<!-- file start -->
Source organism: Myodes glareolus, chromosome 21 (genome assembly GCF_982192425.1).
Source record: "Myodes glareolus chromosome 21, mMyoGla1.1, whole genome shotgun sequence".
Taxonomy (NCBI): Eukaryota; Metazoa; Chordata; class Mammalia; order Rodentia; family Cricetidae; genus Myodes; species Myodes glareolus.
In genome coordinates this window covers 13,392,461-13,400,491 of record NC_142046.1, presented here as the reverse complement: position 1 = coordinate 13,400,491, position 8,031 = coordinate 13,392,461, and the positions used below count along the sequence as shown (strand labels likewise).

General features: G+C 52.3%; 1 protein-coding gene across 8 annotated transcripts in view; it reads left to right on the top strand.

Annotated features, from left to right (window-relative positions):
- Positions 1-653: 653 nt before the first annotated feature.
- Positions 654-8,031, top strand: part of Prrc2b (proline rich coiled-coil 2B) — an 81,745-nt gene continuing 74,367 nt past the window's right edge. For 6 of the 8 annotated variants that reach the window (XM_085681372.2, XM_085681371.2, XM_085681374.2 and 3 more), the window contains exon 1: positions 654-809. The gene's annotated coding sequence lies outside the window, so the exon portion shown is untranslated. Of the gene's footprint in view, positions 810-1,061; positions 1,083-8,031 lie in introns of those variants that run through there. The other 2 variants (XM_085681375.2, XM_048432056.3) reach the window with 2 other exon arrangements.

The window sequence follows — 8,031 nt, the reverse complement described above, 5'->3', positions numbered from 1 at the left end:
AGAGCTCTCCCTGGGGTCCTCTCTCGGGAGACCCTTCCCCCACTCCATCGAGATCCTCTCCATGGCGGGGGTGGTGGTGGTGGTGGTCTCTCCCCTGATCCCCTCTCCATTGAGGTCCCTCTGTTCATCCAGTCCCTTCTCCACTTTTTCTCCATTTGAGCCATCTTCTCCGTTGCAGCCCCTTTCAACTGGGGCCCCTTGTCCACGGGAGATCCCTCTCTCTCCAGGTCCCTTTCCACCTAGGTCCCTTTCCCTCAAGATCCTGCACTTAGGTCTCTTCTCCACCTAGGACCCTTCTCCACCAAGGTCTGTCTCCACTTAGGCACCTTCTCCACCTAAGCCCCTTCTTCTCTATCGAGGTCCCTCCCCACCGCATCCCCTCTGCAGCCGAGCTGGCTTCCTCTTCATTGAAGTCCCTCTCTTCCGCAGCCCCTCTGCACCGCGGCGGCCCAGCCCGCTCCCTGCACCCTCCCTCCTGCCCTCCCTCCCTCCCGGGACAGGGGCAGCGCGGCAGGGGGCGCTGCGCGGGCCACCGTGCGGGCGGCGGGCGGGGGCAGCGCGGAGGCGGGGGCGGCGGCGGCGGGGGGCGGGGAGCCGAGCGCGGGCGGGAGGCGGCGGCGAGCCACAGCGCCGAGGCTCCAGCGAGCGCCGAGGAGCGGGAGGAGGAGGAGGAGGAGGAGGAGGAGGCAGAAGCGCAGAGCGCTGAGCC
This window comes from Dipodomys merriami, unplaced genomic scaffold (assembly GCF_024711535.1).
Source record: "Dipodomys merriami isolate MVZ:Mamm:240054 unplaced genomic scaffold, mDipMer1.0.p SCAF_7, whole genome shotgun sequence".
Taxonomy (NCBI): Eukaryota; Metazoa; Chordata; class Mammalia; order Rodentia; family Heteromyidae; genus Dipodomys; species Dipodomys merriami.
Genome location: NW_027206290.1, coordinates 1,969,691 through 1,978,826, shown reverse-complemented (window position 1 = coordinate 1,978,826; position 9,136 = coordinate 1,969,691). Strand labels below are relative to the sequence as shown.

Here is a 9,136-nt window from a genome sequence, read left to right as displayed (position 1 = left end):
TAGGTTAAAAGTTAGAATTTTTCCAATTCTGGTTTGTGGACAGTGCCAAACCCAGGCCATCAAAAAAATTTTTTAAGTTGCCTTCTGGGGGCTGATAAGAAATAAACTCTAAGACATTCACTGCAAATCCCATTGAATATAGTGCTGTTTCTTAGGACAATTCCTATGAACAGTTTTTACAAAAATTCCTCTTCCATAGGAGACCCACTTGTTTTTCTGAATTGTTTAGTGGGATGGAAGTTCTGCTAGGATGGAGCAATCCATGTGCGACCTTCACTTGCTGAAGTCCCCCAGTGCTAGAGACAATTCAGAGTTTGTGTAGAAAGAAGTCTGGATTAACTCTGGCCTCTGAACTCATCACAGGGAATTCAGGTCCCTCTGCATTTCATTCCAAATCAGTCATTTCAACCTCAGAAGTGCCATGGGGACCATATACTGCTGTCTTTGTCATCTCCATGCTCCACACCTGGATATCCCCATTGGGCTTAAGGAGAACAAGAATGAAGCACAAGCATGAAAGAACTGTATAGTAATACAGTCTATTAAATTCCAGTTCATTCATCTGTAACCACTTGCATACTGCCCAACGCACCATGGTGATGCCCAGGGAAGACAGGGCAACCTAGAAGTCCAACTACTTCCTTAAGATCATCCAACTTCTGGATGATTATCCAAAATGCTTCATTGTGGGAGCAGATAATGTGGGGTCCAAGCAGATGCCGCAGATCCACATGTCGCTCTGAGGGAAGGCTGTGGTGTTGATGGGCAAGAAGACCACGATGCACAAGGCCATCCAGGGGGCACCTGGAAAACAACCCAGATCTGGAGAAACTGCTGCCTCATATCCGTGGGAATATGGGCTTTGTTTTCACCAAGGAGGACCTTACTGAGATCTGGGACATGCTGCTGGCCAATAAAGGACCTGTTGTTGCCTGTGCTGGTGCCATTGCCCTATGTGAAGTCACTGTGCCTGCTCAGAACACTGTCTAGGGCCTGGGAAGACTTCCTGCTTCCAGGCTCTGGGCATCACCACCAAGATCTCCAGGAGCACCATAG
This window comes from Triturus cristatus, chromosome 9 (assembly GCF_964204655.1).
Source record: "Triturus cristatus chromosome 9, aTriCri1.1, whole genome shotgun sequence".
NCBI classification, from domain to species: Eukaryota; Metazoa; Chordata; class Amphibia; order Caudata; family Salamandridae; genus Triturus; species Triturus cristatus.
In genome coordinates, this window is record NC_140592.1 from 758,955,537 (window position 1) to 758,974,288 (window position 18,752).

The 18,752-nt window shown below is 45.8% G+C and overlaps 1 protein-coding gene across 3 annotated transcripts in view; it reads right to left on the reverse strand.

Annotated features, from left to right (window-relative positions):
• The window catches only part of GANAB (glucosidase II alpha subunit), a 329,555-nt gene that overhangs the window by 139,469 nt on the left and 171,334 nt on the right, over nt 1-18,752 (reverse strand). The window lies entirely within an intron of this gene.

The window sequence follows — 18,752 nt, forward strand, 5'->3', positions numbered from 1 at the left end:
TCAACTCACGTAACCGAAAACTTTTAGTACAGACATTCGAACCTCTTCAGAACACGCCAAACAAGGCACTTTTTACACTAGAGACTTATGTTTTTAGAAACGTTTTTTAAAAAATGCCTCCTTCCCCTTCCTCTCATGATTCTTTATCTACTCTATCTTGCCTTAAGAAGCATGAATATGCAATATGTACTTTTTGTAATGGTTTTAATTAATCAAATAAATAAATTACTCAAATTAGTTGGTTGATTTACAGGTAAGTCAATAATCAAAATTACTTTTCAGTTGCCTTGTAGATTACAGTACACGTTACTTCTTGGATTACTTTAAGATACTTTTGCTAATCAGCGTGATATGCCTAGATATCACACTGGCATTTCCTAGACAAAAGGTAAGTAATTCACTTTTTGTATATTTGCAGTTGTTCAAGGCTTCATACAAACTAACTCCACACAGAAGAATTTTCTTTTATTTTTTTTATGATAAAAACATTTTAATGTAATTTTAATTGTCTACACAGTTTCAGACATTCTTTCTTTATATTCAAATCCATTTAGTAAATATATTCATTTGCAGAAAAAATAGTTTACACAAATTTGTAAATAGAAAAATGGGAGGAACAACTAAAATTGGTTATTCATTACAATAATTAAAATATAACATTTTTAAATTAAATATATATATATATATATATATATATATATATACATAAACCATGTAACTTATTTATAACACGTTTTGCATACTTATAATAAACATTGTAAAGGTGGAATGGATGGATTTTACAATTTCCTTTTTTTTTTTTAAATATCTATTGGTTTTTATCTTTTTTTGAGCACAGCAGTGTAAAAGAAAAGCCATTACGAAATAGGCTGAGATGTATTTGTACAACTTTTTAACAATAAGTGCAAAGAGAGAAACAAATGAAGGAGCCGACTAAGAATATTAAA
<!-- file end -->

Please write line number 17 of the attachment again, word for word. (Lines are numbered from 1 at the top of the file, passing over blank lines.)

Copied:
This window comes from Triturus cristatus, chromosome 9 (assembly GCF_964204655.1).